Poland will take 21 years to catch up with neighbouring Germany in terms of GDP per capita if current economic growth trends continue, according to a new report.
The study by the Warsaw School of Economics found that Poland needs 14 years to reach the average GDP per capita of the 15 “old” EU countries. Poland has already overtaken Greece in terms of GDP per capita, and will probably move ahead of Portugal by the end of this year, public broadcaster Polish Radio’s IAR news agency reported.
The study argued that Poland needs to stimulate its economy through investment rather than relying on consumption, according to IAR. The Polish economy grew 4.5 percent in the second quarter of this year, the country’s Central Statistical Office (GUS) said at the end of last month.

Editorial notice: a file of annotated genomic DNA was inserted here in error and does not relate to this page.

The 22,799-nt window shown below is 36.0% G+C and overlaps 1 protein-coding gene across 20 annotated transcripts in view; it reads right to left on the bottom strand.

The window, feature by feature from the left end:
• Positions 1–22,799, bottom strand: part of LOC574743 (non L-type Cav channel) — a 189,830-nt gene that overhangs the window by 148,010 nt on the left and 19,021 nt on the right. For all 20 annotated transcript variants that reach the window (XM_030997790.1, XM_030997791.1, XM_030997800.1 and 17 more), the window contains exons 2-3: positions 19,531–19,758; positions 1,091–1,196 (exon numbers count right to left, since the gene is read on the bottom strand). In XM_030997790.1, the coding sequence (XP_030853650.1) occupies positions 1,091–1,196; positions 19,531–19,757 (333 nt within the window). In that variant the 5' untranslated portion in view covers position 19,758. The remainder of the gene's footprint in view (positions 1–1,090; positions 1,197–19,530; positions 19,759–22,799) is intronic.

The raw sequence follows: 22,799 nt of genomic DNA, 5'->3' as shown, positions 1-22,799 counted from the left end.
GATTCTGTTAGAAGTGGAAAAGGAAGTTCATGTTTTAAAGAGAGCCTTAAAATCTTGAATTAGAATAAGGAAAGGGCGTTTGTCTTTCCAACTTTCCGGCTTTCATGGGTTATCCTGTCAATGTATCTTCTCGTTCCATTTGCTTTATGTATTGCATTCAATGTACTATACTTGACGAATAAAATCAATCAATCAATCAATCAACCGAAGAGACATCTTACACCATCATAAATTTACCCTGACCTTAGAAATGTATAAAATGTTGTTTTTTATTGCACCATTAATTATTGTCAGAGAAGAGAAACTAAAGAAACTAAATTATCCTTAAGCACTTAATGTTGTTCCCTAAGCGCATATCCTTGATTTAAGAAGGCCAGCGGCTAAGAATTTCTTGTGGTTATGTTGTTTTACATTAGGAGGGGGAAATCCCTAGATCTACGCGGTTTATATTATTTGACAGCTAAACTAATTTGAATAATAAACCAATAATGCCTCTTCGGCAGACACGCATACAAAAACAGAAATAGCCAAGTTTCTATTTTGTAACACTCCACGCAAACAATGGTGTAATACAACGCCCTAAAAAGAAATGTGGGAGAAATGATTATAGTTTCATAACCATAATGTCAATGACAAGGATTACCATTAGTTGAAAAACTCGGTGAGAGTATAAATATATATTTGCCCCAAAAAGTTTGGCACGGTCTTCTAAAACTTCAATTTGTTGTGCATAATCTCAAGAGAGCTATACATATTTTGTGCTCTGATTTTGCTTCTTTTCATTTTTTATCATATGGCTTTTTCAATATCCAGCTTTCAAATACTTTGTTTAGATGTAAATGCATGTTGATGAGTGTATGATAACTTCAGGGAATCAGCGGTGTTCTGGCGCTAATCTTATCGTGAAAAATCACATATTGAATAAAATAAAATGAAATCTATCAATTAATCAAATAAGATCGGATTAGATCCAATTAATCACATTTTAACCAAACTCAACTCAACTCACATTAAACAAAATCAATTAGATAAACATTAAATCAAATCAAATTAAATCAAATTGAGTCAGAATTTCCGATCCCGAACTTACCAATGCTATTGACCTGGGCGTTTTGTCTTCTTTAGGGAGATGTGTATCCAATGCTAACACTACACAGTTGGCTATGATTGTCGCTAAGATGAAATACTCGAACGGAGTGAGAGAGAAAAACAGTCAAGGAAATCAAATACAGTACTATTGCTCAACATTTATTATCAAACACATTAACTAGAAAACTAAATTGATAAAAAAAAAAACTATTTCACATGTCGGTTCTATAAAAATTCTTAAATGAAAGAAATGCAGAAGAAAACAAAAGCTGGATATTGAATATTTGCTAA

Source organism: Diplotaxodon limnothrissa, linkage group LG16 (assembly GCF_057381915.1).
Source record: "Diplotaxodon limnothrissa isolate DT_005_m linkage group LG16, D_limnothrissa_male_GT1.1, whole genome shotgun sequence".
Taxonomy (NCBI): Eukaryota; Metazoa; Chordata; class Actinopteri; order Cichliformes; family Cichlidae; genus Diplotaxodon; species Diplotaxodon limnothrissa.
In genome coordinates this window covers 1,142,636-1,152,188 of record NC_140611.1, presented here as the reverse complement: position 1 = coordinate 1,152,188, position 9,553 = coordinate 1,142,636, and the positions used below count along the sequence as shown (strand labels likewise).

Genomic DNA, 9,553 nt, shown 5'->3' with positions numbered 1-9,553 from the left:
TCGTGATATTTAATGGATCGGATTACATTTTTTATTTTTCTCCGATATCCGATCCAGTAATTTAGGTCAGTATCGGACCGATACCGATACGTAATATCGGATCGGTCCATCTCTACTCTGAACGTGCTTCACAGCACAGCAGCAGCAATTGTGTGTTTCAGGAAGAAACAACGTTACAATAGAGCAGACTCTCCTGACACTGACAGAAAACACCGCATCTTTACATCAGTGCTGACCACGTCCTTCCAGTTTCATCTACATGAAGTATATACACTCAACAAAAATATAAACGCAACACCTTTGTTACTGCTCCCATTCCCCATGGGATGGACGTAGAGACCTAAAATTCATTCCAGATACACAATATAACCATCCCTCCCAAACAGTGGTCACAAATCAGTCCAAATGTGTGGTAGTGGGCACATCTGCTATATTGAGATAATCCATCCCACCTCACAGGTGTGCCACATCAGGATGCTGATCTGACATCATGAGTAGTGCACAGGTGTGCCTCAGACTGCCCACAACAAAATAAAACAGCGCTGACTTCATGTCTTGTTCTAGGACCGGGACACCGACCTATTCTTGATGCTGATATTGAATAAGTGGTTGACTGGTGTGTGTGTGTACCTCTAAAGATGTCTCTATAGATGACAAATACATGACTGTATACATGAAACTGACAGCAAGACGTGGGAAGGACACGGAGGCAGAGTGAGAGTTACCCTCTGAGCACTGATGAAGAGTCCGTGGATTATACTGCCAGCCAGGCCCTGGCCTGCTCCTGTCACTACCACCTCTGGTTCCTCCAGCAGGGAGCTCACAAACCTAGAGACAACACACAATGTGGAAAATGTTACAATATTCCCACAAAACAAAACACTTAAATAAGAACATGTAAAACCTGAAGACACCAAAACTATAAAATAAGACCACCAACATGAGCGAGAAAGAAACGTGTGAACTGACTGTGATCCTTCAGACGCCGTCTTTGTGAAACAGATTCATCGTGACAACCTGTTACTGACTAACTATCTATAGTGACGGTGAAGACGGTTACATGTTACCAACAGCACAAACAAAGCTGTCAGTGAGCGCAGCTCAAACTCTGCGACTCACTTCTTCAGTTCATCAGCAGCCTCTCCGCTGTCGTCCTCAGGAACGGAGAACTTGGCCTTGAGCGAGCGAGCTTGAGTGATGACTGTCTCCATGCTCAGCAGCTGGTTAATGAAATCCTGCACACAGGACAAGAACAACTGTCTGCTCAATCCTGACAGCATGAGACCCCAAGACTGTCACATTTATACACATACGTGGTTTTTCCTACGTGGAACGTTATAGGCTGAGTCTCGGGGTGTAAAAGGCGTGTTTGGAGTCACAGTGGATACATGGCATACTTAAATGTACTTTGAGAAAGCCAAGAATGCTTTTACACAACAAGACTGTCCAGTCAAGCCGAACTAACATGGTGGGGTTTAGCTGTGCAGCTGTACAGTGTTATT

Prime Minister Mateusz Morawiecki said in mid-August that Poland ranked among the fastest-growing economies in Europe and worldwide.
The report by the Warsaw School of Economics was drawn up for the Krynica Economic Forum, which started on Tuesday in the southern Polish resort town of Krynica-Zdrój.
The annual meeting, which lasts three days, is billed as the largest conference of its kind in Central and Eastern Europe and draws political and economic decision makers from around the world.